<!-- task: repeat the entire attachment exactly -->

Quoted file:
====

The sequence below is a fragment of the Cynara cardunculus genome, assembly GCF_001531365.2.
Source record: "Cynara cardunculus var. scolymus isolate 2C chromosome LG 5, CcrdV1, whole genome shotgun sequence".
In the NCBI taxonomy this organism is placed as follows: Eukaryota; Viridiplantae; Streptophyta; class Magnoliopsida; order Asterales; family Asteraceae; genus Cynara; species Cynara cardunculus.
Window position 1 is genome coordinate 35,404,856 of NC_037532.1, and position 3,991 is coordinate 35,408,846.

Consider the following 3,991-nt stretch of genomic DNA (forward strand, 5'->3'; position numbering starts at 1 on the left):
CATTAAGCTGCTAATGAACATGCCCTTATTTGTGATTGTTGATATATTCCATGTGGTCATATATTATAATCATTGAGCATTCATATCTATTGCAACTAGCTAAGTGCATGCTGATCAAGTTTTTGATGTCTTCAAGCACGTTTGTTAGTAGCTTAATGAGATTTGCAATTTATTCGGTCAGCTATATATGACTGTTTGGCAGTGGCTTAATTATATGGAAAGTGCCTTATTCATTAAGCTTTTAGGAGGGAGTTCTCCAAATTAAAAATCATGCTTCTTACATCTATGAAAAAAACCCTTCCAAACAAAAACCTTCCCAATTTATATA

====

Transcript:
The sequence below is a fragment of the Cynara cardunculus genome, assembly GCF_001531365.2.
Source record: "Cynara cardunculus var. scolymus isolate 2C chromosome LG 5, CcrdV1, whole genome shotgun sequence".
In the NCBI taxonomy this organism is placed as follows: Eukaryota; Viridiplantae; Streptophyta; class Magnoliopsida; order Asterales; family Asteraceae; genus Cynara; species Cynara cardunculus.
Window position 1 is genome coordinate 35,404,856 of NC_037532.1, and position 3,991 is coordinate 35,408,846.

Consider the following 3,991-nt stretch of genomic DNA (forward strand, 5'->3'; position numbering starts at 1 on the left):
CATTAAGCTGCTAATGAACATGCCCTTATTTGTGATTGTTGATATATTCCATGTGGTCATATATTATAATCATTGAGCATTCATATCTATTGCAACTAGCTAAGTGCATGCTGATCAAGTTTTTGATGTCTTCAAGCACGTTTGTTAGTAGCTTAATGAGATTTGCAATTTATTCGGTCAGCTATATATGACTGTTTGGCAGTGGCTTAATTATATGGAAAGTGCCTTATTCATTAAGCTTTTAGGAGGGAGTTCTCCAAATTAAAAATCATGCTTCTTACATCTATGAAAAAAACCCTTCCAAACAAAAACCTTCCCAATTTATATA